Like many people, my world has been consumed this year by pandemic, the economic crisis, protests against police violence, and the idiot in the White House. As someone else wrote on Twitter, it’s like 1917 and 1929 and 1968 all had a baby, but it’s 1868 and Andrew Johnson is president again. I have a bad habit of “doomscrolling” through several newspaper sites and social media feeds, which keeps me well-informed, but probably places my mental health at risk. Fortunately, my faithful bicycle continues to rescue me from drowning in all of this.
Today is my 55th birthday, and one way I celebrate this annual event is to take a long bike ride, a psychological attempt to persuade myself that my body isn’t really growing older. Last year’s celebration didn’t go very smoothly, when my stomach rebelled, and I had to call my daughter to pick me up several miles short of my destination, as described in “A Disagreement Between Body Parts on a Birthday Bike Ride.”
But this year was different. I’ve been biking more regularly in the late afternoons, and building up my strength with longer rides on weekends. New England public health rules have allowed me to get out of Connecticut and visit neighboring states, as long as I continue to feel healthy and follow social distancing and mask-wearing guidelines. And my stomach, seeking to make amends from last year’s debacle, kindly suggested a worthy destination: the Seven Stars Bakery on Broadway in Providence, Rhode Island, home of the amazing Chocolate Almond Croissant.
That destination is 93 miles by bike from my house, which I’ve done on a previous birthday ride, when I was younger. In addition, since my sweetie-pie Beth was not available to pick me up after a one-way bike ride, as she’s kindly done in the past, this year’s birthday challenge was a two-day round-trip of 186 miles. Assuming I survived the first day.
The weather cooperated wonderfully. The forecast for both July 15th and 16th was a high of 80 degrees F, considerably lower than the last or next week. So I booked a $30 AirBnb room, conveniently located about a block from the bakery, geared up my touring bike with lots of water and an overnight bag, and headed out at 6:30am to beat the heat (and because the bakery was scheduled to close at 3:30pm).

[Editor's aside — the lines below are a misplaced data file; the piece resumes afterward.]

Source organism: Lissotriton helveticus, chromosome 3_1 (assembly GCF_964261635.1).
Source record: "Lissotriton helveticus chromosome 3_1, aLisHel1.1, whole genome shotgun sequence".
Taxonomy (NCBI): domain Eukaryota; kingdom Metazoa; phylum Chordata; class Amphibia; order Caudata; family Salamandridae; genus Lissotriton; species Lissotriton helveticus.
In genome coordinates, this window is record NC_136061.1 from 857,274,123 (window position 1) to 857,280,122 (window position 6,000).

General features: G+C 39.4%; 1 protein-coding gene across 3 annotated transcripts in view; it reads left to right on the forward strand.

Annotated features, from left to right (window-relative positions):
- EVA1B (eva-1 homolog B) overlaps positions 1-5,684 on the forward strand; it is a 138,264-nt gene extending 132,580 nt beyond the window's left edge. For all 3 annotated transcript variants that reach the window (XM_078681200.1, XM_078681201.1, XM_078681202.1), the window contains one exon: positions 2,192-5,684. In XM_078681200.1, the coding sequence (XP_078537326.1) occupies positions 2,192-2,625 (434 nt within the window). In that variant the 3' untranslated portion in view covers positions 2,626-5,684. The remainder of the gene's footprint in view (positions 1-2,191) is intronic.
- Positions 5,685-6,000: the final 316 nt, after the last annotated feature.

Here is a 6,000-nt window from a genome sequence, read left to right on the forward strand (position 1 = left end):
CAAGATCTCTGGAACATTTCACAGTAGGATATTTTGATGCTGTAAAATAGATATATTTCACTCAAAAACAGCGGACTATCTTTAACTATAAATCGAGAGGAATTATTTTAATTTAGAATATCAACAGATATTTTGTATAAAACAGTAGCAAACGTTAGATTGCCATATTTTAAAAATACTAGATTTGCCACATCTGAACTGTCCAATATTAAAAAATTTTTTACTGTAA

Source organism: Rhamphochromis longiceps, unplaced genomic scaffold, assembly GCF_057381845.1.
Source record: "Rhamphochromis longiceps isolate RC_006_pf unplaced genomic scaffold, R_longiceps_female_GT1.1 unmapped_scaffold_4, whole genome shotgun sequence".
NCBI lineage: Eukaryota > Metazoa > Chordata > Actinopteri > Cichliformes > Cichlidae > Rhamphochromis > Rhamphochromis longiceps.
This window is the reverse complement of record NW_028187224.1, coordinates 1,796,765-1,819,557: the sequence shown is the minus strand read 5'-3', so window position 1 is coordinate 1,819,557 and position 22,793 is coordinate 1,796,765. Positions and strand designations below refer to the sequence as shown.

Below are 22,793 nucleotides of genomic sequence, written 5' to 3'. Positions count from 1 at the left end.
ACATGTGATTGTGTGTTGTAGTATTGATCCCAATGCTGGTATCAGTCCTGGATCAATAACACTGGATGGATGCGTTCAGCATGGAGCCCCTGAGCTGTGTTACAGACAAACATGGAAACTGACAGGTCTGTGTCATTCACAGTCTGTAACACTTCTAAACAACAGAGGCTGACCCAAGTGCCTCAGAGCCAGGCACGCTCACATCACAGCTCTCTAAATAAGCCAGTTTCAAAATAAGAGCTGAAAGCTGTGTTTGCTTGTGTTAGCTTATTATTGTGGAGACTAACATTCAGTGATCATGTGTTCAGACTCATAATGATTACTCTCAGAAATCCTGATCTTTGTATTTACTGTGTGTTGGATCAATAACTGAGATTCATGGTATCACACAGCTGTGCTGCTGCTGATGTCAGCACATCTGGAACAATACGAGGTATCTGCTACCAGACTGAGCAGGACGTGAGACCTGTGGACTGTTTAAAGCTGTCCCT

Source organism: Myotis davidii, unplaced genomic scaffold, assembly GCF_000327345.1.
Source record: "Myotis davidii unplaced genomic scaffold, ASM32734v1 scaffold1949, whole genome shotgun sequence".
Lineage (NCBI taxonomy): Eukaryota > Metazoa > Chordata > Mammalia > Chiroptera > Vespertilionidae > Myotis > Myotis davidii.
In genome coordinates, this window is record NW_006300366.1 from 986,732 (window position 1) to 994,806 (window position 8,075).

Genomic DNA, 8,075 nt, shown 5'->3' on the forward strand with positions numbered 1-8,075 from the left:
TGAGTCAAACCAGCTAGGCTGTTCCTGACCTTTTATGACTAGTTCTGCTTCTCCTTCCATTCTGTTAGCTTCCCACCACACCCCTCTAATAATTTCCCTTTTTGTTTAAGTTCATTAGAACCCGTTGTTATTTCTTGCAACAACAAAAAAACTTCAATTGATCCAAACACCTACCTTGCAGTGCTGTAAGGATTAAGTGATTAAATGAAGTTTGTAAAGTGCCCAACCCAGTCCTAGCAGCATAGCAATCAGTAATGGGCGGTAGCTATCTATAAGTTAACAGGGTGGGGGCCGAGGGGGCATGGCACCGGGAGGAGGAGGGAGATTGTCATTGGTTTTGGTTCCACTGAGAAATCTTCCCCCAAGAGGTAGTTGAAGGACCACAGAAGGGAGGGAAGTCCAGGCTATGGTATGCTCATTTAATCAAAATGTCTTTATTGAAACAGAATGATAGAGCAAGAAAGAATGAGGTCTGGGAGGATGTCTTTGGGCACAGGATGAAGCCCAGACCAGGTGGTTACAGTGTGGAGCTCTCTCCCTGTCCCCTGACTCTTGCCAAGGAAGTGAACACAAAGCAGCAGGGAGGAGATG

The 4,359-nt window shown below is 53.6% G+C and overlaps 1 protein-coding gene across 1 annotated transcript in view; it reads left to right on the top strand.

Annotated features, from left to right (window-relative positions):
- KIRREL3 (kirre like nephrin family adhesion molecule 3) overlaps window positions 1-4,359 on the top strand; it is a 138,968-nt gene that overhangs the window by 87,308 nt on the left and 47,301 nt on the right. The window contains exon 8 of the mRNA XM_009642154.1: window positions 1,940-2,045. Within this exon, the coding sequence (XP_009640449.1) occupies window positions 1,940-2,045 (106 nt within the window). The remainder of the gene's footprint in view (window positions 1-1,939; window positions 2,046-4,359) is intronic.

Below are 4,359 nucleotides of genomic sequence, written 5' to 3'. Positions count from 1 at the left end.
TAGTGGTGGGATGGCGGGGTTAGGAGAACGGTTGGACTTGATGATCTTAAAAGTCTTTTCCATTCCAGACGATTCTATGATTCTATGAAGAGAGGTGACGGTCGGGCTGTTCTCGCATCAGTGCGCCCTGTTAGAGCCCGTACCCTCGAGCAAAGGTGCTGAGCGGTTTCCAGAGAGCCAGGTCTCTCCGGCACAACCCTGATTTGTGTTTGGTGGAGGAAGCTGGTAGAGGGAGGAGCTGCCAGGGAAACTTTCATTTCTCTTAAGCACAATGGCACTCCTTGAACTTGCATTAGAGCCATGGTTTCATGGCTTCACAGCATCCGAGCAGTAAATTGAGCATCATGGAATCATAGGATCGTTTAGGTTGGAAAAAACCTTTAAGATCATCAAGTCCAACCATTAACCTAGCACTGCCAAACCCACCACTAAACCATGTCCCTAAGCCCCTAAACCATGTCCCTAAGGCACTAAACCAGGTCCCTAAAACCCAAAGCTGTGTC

Hallelujah! I made it to the bakery with ten minutes to spare, and bought their last three Chocolate Almond Croissants. Can you imagine how sad this tale would be if they had run out, or worse, if I arrive a few minutes after closing?. The staff boxed up the goodies and also gave me a plastic bag to seal it up. Spent the night in Providence, then starting pedaling back to Hartford this morning with the (now day-old) deliciousness safely packed away in my bike bag. This evening we opened the box and confirmed that they survived the bumpy summer ride back to Connecticut.
My 55-year-old body also survived the ride. While the legs are a tiny bit sore, it’s nothing compared to other long rides I’ve done. Took the dogs for a long walk right after I got home. Also, no complaints from my bum after two long days in the saddle. Operation Youthful Delusion was a success this time.
My route for this 93-mile ride (see purple line in the map) followed most of the East Coast Greenway, except that I chose a hilly shortcut through Windham-Scotland-Canterbury. (Bridge construction on Route 14 in Scotland sent me on a 5-mile detour.) While I figured out how to carry three double-walled insulated bottles on my bike to carry about 84 ounces of cold water, I sweat a lot when I ride, which means I also need to drink a lot, so stopped a few times for additional refreshments (aka root beer). Gained about 3,000 feet in elevation each way. Averaged around 12.6 miles per hour, which is fine with me for a day-long hilly ride that includes at least 20 miles on the packed-dirt Hop River Trail.
I also found some inspiration for future years, in case my body rebels against cycling. In Coventry, Rhode Island I sat down on a bench on the Trestle Trail, part of paved Greenway that runs all the way to Providence. The bench included this plaque: “Roger Vanasse - Bernie George - The Orangemen - Sept 2016 - 1500 miles.” Then two elderly guys walked up to say hello, and explained that they were the unofficial ambassadors of the trail. Both of them wore orange shirts. I looked at them, looked again at the plaque, put it all together and realized that I was sitting on their bench! “That plaque is out of date,” Roger told me. “We’ve logged over 3000 miles by now.” When I explained that this was my 55th birthday bike ride, they told me that they’re both in their late 80s, and walk together on the trail nearly every day! So if I need to find another hobby other than biking, perhaps I’ll ask to join The Orangemen.